Medical marijuana OK’d by Ohio lawmakers in pre-break flurry

COLUMBUS, Ohio (AP) — Ohio lawmakers sent a medical marijuana legalization bill to the governor Wednesday on divided votes, in action capping a final flurry of activity ahead of their summer break.

The measure cleared the Senate 18-15, then the House 67-28, with both opposition and support among both Republicans and Democrats. It was among dozens of bills that flew through the Statehouse during sessions that extended well into the night.

Lawmakers had set a goal of sending the marijuana bill to Republican Gov. John Kasich before a break expected to extend until after the November election, viewing it as ammunition against a well-funded medical marijuana issue working its way to fall ballots.

The final bill bars patients from smoking or growing their own marijuana for medical use, but allows its use in vapor form for certain chronic health conditions.

Late changes to the measure bar dispensaries within 1,000 feet of a daycare center, rather than the earlier 500 feet, and prohibit housing discrimination against patients.

Kasich’s spokesman said the governor planned to review the bill before a decision on whether to sign it.

Among other proposals moving Wednesday were bills:

— Restoring a sales tax exemption on investment metal bullion and coins. A committee amended the bill to clarify that those eligible coins must be composed primarily of gold, silver, platinum or palladium. Coins bought for their potential value as collectibles would be taxed.

— Letting Ohioans register to vote online beginning next year.

— Allowing people who were denied access to public records the chance take their complaints to the Ohio Court of Claims.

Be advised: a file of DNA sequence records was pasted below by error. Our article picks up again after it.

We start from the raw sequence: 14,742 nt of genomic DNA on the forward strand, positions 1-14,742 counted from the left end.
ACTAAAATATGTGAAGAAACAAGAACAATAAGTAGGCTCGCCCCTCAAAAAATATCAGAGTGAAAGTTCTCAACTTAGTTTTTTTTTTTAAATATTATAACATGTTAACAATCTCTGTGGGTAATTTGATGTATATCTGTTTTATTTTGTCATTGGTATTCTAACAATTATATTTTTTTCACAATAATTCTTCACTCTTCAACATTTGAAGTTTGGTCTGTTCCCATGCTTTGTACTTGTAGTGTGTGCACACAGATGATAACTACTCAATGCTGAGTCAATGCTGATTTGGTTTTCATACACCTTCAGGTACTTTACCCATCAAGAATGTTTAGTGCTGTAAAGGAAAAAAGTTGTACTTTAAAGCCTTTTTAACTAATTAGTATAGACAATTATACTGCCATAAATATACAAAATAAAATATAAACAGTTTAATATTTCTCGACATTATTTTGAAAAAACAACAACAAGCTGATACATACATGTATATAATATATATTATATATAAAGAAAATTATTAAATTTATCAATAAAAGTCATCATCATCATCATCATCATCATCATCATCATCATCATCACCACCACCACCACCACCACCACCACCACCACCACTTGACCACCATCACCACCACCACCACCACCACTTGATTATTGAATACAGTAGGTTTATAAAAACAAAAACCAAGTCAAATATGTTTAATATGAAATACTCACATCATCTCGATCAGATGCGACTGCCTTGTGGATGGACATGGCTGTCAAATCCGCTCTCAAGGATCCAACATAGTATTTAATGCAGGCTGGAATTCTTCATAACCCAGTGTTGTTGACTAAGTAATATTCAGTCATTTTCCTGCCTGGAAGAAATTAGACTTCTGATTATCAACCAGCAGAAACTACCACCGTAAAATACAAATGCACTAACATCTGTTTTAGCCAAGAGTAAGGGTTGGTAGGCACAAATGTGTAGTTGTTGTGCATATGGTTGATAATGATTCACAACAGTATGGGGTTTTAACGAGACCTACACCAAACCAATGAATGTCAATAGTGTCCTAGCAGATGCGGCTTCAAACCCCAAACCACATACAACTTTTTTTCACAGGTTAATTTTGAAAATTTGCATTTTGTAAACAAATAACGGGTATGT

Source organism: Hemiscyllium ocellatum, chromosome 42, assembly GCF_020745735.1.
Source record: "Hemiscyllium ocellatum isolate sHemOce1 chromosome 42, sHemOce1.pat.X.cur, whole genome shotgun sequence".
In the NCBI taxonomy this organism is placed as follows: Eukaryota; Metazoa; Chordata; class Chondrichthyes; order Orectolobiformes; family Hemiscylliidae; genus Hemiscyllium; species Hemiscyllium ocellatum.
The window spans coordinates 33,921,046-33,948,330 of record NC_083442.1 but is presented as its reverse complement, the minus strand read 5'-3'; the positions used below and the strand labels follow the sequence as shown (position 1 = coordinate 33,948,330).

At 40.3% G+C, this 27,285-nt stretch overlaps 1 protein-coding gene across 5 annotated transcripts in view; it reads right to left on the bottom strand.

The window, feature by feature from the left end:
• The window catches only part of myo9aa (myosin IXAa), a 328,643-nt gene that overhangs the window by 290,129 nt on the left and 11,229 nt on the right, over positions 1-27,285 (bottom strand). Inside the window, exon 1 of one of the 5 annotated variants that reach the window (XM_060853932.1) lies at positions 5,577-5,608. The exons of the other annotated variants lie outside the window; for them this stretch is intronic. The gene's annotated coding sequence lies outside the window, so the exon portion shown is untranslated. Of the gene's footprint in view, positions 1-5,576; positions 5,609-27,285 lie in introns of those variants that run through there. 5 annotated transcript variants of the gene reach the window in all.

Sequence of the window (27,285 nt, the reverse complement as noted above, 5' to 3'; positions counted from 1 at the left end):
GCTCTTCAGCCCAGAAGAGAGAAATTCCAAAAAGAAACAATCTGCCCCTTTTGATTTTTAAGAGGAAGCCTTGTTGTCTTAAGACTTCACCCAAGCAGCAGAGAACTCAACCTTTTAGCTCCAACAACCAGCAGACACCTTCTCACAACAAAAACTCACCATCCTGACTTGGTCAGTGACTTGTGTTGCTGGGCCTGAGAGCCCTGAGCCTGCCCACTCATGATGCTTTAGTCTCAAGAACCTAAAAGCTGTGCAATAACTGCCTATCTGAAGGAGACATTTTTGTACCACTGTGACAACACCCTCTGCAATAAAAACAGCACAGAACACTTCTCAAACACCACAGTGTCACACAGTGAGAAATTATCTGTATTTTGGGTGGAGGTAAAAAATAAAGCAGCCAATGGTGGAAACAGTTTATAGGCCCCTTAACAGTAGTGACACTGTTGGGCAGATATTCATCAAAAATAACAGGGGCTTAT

— Allowing sales of certain wines at farmers’ markets.

— Toughening penalties for serious abuse of pets.

— Changing how the state and its cities deal with lead in drinking water.

— Eliminating the current structure of Ohio’s bipartisan legislative prison watchdog agency.

Prison-rights advocates were pushing back against the latter move, which they believed was being fast-tracked Wednesday. Lawmakers reconstituted the 40-year-old Correctional Institution Inspection Committee in a committee vote Tuesday and worked late Wednesday to make further changes.

In an open letter to the Senate, executive director Joanna Saul asked for “a full and fair hearing” before the committee structure is replaced.

The amendment required approval of four people to conduct a prison inspection and dictates a majority of committee members must be present at such reviews. Saul said getting busy lawmakers to attend inspections is difficult. Ohio law was changed in 2008 so they’re not required to attend inspections.

The proposal further removed a legal requirement that all 27 adult and three juvenile prisons be inspected biennially.

Jennifer Vollen-Katz, executive director of the John Howard Association in Illinois, was among those working the phones to save the committee. She said it’s viewed as a national model whose operations are being emulated by her nonprofit organization.

“We’re shocked and really concerned,” she said.

A least one legislative proposal that had been slated for action on Wednesday will have to wait until the fall. A House committee shelved a plan to create a new commission to review and help set the compensation of elected public officials in the state. The idea requires approval from Ohio voters.